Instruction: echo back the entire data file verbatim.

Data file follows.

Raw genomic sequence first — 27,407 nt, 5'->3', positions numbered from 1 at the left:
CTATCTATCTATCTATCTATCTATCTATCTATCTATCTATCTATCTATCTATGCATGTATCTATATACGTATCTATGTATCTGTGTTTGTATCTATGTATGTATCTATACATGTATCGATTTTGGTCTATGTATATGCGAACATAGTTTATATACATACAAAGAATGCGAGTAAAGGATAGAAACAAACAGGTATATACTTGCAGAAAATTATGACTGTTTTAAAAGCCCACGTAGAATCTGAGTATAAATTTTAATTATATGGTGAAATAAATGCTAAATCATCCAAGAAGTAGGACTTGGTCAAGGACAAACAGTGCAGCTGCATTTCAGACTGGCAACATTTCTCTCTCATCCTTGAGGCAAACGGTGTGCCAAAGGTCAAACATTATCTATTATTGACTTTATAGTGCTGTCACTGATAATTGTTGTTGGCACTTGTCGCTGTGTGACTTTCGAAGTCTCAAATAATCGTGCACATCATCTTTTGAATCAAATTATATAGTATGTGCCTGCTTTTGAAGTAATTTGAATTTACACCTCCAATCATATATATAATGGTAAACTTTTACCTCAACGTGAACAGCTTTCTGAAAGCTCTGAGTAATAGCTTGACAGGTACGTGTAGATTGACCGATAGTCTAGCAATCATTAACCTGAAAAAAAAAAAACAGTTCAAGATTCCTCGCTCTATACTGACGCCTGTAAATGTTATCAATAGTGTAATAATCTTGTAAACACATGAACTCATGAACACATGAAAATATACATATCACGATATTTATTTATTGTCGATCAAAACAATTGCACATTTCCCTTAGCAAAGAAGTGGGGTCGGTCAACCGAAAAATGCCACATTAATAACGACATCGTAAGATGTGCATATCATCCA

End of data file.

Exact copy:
Raw genomic sequence first — 27,407 nt, 5'->3', positions numbered from 1 at the left:
CTATCTATCTATCTATCTATCTATCTATCTATCTATCTATCTATCTATCTATGCATGTATCTATATACGTATCTATGTATCTGTGTTTGTATCTATGTATGTATCTATACATGTATCGATTTTGGTCTATGTATATGCGAACATAGTTTATATACATACAAAGAATGCGAGTAAAGGATAGAAACAAACAGGTATATACTTGCAGAAAATTATGACTGTTTTAAAAGCCCACGTAGAATCTGAGTATAAATTTTAATTATATGGTGAAATAAATGCTAAATCATCCAAGAAGTAGGACTTGGTCAAGGACAAACAGTGCAGCTGCATTTCAGACTGGCAACATTTCTCTCTCATCCTTGAGGCAAACGGTGTGCCAAAGGTCAAACATTATCTATTATTGACTTTATAGTGCTGTCACTGATAATTGTTGTTGGCACTTGTCGCTGTGTGACTTTCGAAGTCTCAAATAATCGTGCACATCATCTTTTGAATCAAATTATATAGTATGTGCCTGCTTTTGAAGTAATTTGAATTTACACCTCCAATCATATATATAATGGTAAACTTTTACCTCAACGTGAACAGCTTTCTGAAAGCTCTGAGTAATAGCTTGACAGGTACGTGTAGATTGACCGATAGTCTAGCAATCATTAACCTGAAAAAAAAAAAACAGTTCAAGATTCCTCGCTCTATACTGACGCCTGTAAATGTTATCAATAGTGTAATAATCTTGTAAACACATGAACTCATGAACACATGAAAATATACATATCACGATATTTATTTATTGTCGATCAAAACAATTGCACATTTCCCTTAGCAAAGAAGTGGGGTCGGTCAACCGAAAAATGCCACATTAATAACGACATCGTAAGATGTGCATATCATCCA